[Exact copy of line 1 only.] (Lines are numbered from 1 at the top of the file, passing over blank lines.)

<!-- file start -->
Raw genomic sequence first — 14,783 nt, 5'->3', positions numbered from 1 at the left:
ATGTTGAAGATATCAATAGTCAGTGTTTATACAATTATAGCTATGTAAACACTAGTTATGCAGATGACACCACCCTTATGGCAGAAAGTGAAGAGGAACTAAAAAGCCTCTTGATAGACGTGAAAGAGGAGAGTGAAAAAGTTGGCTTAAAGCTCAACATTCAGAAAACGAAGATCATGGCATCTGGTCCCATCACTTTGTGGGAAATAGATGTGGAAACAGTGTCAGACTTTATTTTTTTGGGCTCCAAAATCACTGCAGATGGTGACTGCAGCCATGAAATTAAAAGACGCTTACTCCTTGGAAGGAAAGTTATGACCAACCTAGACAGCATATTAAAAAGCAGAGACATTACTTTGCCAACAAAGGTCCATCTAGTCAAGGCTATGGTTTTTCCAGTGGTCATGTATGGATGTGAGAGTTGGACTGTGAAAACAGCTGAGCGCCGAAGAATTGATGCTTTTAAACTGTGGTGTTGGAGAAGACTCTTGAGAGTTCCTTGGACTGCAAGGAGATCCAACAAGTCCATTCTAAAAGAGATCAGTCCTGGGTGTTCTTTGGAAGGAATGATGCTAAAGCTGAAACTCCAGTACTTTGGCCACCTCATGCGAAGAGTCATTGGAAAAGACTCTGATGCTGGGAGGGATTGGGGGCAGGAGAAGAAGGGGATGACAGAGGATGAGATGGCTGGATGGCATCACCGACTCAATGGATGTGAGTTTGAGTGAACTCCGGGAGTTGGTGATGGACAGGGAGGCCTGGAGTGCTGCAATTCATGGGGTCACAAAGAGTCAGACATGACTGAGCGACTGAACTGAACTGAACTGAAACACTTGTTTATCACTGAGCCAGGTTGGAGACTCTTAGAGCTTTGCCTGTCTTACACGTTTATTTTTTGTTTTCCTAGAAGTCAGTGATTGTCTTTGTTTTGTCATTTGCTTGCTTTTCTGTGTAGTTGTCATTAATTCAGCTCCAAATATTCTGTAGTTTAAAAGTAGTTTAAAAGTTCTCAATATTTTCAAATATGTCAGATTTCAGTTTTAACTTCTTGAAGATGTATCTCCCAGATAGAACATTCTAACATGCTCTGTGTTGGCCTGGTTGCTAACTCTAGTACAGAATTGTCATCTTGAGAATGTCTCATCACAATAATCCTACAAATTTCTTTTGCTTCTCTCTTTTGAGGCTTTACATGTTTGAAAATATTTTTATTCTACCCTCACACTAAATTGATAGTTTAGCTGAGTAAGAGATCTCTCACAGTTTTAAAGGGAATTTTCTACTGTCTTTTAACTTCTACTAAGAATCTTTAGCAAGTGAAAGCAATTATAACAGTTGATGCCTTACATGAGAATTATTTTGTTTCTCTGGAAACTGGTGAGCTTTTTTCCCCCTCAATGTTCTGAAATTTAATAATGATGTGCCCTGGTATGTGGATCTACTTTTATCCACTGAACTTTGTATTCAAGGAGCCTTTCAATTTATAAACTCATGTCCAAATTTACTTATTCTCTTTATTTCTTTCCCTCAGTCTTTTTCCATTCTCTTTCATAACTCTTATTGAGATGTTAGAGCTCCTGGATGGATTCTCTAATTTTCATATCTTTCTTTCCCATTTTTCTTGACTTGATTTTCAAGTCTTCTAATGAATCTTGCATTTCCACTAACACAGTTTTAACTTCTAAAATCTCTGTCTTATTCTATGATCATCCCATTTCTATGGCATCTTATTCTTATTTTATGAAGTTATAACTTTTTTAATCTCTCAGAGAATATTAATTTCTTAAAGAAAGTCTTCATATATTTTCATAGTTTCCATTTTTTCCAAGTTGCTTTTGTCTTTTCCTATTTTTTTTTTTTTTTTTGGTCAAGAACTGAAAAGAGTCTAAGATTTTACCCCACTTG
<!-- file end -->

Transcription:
Raw genomic sequence first — 14,783 nt, 5'->3', positions numbered from 1 at the left: